“Given the huge funding gulf, the government should now take the opportunity to build both a political and public consensus around the need for a new Social Care Premium to secure a fair and sustainable system in the long term.

“The government must also consider social care in its wider context and ensure a proper joined up approach with other services such as public health and housing.”

Sarah Wollaston MP, chair of the Health and Social Care Committee, said: “We can no longer delay finding a fair and sustainable settlement for social care.

“Too many people are being left without the care and support they need and it is time for decisions to be made about how the costs are shared.

“This report from MPs across the political spectrum also draws on the informed views of a citizens’ assembly in setting out our recommendations to government – doing nothing cannot be an option.”

The committees acknowledge that the challenge is not just addressing the existing gap but to meet future need and recommend that an independent body should be tasked with modelling requirements and providing the government with two-yearly forecasts.

Reflecting the importance of public engagement in decision-making about this issue, as a key part of the inquiry, the committees commissioned a citizens’ assembly, with a representative sample of nearly 50 members of the public asked to consider how best to fund social care with the results feeding into the inquiry.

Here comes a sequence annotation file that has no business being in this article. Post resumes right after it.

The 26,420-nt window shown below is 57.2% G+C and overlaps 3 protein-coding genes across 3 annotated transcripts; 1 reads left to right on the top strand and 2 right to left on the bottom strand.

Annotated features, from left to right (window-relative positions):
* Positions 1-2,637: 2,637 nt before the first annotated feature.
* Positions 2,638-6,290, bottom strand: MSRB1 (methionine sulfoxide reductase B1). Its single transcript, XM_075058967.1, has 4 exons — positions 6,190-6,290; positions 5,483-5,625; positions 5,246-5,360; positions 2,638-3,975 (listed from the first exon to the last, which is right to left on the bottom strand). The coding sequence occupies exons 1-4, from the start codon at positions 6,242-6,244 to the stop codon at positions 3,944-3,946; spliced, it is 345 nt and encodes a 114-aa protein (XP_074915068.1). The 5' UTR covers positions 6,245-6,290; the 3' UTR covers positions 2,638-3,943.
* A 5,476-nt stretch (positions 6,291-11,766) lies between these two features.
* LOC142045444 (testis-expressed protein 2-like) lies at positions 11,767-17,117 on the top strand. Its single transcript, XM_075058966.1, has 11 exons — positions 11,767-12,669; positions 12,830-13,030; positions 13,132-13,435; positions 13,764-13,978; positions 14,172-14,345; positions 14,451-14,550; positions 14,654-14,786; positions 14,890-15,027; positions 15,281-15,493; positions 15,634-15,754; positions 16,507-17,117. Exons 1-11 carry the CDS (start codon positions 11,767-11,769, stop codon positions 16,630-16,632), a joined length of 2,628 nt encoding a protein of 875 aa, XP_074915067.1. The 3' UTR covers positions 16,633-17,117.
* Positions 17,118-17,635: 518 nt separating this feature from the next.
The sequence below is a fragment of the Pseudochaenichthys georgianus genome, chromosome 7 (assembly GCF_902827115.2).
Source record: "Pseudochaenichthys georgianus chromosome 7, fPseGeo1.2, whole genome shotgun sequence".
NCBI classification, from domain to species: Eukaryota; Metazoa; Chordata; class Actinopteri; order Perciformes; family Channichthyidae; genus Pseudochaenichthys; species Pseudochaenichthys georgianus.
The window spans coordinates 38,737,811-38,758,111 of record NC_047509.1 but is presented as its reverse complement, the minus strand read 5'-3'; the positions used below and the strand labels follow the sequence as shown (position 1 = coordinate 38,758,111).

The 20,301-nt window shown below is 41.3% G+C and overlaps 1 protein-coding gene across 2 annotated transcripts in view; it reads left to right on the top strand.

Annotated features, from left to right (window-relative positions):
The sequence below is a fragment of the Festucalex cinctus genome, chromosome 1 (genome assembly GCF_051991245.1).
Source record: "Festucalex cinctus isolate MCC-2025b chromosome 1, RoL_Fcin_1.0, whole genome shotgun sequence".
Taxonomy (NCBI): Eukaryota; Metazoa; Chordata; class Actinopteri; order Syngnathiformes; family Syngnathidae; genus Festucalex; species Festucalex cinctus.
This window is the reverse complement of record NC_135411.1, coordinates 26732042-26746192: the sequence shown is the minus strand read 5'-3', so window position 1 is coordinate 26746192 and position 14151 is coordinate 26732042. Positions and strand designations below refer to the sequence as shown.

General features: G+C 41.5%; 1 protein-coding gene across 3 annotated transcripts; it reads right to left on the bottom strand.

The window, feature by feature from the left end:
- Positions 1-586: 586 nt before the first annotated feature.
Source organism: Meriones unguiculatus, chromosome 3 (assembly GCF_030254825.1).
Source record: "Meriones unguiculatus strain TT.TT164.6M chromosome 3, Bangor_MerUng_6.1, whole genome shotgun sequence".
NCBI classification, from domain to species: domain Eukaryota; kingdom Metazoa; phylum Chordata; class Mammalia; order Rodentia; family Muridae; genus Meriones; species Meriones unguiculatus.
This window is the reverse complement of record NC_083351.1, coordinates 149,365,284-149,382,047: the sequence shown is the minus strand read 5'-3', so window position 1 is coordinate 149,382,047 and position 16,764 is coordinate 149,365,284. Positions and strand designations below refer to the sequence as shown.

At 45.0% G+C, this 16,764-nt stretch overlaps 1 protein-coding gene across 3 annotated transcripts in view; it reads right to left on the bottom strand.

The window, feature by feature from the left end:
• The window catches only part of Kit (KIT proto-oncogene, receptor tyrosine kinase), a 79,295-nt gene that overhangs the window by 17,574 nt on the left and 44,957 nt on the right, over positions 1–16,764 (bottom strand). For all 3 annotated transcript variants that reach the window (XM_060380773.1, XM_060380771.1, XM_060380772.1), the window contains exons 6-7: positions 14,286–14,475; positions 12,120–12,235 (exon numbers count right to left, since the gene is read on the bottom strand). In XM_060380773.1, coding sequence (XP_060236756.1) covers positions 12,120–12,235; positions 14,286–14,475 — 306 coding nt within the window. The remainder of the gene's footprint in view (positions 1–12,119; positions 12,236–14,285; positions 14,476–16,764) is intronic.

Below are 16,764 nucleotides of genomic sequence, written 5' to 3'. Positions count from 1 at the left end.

Assembly members were taken through a process of learning, deliberating and decision-making which enabled them to tackle difficult questions about where funding for social care should come from.

The report says engaging with all those receiving social care, carers, relatives and care workers, as well as the wider public, will be critical in ensuring public support and calls for a cross-party parliamentary commission to take forward the proposals and build and maintain political consensus.

Further funding reforms outlined in the report include levying an extra amount of Inheritance Tax on estates valued above a certain threshold and capped at a percentage of the total value – seen as enabling the pooling of risk and prevent catastrophic costs to those receiving long term care.

At a local level, the committees are calling for reform of council tax valuations and bands and for local authorities to be able to use new funding from additional business rates retention in 2020 to fund social care rather than as a replacement of grants from the government.

The report is based on six principles for funding social care that the committees recommend should underpin the development of social care policy:

  • Providing high quality care
  • Considering working age adults as well as older people
  • Ensuring fairness on the ‘who and how’ we pay for social care, including between the generations
  • Aspiring over time towards universal access to personal care free at the point of delivery
  • Risk pooling – protecting people from catastrophic costs, and protecting a greater portion of their savings and assets
  • ‘Earmarking’ of contributions to maintain public support.